Over 100 days ago, the citizens of Montana voted to pass the Marijuana Legalization Initiative (I-90), but businesses across Montana are still unable to grow and market recreational cannabis. 

“Recreational Cannabis Implementation hit its first bump in the road Wednesday [Dec. 30, 2020] as lawmakers turned down the revenue department's $1.35 million funding request to get the licensing program off the ground,” reporter Seaborn Larson wrote for the Independent Record (published Wednesday, Jan. 6, 2021). When presented to the Montana House Appropriations Committee, this egregiously large sum stopped the forward momentum of marijuana licensing in its tracks. During commentary on the issue, state legislator Bill Mercer (R-Billings) called the appropriations request a “huge tranche of money” and proposed an amendment to the funding request. The successful amendment removed the Appropriations Committee’s ability to appeal for funding, leaving licensing for marijuana businesses sorely lacking funding. 

The $1.35 million was designed to supply salaries for 20 full-time employees, office equipment and general operating expenses to get the state’s recreational cannabis licensing office up and running. Even if the funding had been granted, the office of licensing would still not be open to accepting applications until Oct. 2021 and would not allow the commercial sale of cannabis until Jan. 2022. This glaring denial of funding, coupled with the substantial delay in licensing is a complete usurpation of our voting rights.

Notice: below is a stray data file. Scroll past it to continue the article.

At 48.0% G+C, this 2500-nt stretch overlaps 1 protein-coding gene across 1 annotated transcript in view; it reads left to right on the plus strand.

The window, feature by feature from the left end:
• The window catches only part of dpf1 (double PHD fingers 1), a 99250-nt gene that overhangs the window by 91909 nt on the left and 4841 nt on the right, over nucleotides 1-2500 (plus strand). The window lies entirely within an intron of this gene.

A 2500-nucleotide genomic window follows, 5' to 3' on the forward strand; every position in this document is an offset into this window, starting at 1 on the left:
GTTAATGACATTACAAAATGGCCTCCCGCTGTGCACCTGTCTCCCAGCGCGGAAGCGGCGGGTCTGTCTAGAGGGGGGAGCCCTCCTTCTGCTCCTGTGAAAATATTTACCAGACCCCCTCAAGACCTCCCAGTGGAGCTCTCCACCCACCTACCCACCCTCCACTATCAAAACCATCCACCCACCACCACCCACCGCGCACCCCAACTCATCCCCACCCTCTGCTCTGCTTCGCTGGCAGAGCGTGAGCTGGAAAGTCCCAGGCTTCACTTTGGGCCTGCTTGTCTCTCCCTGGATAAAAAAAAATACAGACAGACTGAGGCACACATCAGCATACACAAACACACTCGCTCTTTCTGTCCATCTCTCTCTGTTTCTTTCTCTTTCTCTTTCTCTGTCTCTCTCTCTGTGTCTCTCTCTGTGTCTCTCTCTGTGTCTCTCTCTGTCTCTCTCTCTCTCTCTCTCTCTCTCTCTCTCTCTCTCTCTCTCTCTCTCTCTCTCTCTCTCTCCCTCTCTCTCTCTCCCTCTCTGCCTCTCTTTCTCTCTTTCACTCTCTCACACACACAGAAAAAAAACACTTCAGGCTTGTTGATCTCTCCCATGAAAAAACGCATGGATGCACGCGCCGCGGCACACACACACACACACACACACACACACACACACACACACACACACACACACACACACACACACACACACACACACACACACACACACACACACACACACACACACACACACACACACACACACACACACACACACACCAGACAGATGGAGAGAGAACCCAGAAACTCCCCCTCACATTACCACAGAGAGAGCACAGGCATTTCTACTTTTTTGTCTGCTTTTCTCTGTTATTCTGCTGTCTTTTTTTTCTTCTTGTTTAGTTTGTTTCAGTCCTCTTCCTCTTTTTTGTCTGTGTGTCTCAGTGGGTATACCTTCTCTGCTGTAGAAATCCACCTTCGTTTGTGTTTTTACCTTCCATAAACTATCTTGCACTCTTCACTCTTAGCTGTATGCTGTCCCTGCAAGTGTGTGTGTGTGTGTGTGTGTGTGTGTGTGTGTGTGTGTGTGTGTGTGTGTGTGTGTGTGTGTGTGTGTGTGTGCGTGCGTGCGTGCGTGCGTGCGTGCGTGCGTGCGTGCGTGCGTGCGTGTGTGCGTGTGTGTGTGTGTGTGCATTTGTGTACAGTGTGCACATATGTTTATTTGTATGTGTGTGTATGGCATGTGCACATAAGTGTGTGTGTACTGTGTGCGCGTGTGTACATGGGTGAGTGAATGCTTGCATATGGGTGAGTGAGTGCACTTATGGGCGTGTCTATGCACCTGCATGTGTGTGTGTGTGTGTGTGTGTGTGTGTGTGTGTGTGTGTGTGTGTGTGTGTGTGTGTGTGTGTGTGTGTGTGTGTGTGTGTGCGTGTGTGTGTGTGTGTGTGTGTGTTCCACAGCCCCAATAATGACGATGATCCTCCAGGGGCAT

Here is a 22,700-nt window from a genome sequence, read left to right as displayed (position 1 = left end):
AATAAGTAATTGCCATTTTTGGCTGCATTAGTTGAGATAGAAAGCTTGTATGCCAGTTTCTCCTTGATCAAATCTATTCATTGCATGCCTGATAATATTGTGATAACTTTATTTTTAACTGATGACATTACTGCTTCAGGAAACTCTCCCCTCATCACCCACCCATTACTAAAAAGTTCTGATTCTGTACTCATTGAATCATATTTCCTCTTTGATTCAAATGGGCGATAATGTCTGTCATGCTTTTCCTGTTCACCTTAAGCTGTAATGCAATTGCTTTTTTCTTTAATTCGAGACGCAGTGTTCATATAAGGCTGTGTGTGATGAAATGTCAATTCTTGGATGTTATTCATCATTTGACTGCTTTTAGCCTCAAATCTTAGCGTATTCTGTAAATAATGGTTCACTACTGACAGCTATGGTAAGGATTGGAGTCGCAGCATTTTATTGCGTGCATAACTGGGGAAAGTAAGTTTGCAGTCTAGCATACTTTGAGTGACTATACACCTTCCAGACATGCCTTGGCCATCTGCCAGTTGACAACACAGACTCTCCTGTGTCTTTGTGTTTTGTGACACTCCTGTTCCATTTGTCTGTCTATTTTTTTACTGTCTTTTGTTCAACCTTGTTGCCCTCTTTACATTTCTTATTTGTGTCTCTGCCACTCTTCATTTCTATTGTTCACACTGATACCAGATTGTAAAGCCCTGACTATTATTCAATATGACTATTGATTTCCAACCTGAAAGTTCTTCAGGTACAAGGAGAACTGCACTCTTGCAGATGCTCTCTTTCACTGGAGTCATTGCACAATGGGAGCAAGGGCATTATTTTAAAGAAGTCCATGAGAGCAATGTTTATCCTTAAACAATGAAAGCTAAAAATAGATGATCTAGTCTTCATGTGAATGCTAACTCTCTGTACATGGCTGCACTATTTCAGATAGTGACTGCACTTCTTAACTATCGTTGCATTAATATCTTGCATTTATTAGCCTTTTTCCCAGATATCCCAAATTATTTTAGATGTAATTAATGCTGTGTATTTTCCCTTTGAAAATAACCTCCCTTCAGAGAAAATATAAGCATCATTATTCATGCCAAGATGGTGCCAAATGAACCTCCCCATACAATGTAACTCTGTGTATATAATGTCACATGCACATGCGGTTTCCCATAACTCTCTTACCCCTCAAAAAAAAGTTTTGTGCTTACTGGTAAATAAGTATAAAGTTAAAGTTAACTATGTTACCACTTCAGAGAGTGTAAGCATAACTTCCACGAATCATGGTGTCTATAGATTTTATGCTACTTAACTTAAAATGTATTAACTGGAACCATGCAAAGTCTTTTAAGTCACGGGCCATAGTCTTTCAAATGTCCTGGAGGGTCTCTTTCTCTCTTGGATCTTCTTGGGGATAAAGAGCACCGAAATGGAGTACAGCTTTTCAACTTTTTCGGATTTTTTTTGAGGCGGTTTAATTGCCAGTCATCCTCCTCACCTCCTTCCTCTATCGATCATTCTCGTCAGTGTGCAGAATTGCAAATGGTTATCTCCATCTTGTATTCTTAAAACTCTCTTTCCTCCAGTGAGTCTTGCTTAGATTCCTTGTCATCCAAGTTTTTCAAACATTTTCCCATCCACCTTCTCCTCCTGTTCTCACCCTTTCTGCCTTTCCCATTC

The Exponent had the opportunity to get the opinion of then-candidate Greg Gianforte on the ballot initiative to legalize marijuana in the 2020 election. “The question is on the ballot, and Montanans will decide it,” Gianforte said in a written response to a questionnaire. Governor Gianforte has thoroughly contradicted the promise he made to Montanans the moment he took his oath of office. Montanans deserve to be heard, not disregarded. 

There is a clear solution to this violation of rights. The state should remove the required licensing for Montana businesses, thus eliminating the excessive state funding needed. The lack of licensing would give small Montana businesses a much-needed edge against the harsh realities of the current economic climate. In a time where Montana businesses are struggling the most, this delay is less than helpful. 

Whether it’s medicinal or recreational, we should air on the side of independence from licensing. Recreational cannabis is currently taxed at 20% and the revenue generated by small businesses across the state would boost the state economy and pad the legislative budget. The legislature needs to hold up its end of the bargain. The state offered the initiative and they should move it forward without delay.